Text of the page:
A 23-year-old sheriff’s deputy died after her car became trapped in rising floodwaters during a storm near Houston Wednesday night.
Loren Vasquez was responding to a water rescue call when she drove through a flooded road, causing her car to become airborne and land upside down in a water-filled ditch, the Waller County Sheriff’s Office said Thursday.
Harrowing dispatch audio captured her fellow officers’ struggle to reach her inside the car to rescue her.
“I’ve got no way to get to her,” one officer says in the dispatch audio.
“I can’t get the doors open,” an officer at the scene says with desperation in his voice. “I’ve broken a window but I can’t get the doors open … I can’t make contact with her.”
“CPR in progress,” an officer later reports.
After Vasquez was rescued, she was taken to Memorial Hermann Cypress Hospital, where she later died, the sheriff’s office said.
Vasquez began her career with the sheriff’s office in May 2018, the department said.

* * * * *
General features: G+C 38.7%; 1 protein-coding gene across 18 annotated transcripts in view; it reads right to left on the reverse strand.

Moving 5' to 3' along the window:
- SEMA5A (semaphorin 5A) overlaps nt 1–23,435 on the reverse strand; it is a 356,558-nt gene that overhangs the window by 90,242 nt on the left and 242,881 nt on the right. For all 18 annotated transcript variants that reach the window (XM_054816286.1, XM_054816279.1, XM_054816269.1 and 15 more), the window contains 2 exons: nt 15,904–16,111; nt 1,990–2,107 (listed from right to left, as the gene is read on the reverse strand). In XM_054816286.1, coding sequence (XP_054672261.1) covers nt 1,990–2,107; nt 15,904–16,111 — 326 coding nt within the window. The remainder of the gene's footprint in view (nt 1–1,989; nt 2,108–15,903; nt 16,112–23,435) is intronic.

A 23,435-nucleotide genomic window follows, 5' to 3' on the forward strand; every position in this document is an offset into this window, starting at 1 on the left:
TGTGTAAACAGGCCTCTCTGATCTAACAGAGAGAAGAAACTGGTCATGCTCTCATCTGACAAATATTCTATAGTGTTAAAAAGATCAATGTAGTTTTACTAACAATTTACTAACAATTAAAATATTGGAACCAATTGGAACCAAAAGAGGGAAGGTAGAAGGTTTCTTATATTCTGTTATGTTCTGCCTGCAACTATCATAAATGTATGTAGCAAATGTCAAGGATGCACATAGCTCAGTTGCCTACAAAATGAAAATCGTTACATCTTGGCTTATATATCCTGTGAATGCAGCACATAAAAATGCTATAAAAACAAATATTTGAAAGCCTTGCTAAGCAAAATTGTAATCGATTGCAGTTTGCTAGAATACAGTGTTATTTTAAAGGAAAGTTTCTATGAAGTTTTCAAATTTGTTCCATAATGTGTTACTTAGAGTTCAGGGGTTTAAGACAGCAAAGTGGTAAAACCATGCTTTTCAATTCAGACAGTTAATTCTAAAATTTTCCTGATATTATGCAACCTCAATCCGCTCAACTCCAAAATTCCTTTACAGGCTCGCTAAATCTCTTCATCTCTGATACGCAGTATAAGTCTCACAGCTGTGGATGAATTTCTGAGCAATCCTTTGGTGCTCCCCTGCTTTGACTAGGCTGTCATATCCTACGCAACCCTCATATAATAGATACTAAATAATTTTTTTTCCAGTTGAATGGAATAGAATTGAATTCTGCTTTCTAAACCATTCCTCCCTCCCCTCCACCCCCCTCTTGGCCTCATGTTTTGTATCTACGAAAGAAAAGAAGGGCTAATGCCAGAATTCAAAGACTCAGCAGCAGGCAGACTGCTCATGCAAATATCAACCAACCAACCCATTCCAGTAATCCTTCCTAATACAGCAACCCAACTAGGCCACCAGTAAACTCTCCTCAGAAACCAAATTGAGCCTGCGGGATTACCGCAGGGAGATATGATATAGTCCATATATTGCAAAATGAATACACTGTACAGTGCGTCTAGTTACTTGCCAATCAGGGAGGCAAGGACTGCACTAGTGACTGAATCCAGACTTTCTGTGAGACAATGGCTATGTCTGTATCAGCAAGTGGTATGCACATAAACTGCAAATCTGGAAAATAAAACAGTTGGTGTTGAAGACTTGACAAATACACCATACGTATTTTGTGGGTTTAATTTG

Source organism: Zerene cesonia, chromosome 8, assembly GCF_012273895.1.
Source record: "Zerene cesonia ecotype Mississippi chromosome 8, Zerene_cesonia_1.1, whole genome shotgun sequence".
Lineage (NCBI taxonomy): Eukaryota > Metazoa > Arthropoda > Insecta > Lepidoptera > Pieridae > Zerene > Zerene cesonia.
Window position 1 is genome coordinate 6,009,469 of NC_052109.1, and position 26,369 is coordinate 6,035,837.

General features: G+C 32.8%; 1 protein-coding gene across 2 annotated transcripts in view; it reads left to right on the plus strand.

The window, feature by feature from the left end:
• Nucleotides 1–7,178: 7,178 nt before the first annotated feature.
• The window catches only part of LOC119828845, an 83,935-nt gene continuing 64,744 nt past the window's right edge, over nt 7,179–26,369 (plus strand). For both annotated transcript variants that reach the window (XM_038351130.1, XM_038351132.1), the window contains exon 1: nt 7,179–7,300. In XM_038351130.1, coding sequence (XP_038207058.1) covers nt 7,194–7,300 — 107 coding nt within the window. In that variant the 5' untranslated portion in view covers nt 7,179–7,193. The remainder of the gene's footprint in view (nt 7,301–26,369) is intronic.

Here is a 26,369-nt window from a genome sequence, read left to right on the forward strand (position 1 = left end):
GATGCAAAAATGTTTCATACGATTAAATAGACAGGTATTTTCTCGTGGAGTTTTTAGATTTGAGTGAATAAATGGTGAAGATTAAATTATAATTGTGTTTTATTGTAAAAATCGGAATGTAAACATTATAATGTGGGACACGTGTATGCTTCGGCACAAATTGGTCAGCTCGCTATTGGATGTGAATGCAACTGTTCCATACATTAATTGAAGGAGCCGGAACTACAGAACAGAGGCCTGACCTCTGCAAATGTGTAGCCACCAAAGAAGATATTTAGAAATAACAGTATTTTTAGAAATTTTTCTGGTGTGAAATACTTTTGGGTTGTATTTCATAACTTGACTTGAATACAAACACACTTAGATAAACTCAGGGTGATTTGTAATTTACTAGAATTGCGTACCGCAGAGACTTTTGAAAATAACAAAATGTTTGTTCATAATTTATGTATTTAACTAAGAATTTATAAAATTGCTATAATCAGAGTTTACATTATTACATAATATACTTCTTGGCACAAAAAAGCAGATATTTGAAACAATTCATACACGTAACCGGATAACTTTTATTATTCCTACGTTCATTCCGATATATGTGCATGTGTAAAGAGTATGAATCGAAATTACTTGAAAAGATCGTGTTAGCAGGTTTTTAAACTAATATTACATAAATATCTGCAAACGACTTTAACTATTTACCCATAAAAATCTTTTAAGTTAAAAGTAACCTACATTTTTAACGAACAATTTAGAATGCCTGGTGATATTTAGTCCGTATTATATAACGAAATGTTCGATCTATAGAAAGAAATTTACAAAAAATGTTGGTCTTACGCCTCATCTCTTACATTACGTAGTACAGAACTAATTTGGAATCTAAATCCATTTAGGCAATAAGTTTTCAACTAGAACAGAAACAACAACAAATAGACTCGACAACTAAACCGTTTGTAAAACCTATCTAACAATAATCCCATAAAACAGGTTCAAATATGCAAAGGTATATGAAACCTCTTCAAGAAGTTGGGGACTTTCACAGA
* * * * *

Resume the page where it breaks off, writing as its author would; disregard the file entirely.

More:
“She had just completed her 20-week Field Training Program and had been on patrol as a single deputy unit for only three nights at the time of her death,” the department said in a statement.
She lived in Waller County with her parents and younger brother, the sheriff’s office said.
Vasquez was also a local volunteer firefighter, the sheriff’s office said.
Her colleagues are left grieving her death.
“The Waller County Sheriff’s Office is asking for your thoughts and prayers during the coming days and weeks,” the sheriff’s office said in a statement. “We also respectfully request that you keep Loren’s family in your hearts during this difficult time.”
After her death, her fellow officers saluted in a somber moment as her body was put into an ambulance to be transported from the hospital to the medical examiner’s office, ABC Houston station KTRK reported.
Her exact cause of death will be determined by the Harris County Medical Examiner’s Office, the sheriff’s office said.
The flag at the sheriff’s office has also been lowered to half staff in her memory, KTRK reported.
ABC News’ Gina Sunseri contributed to this report.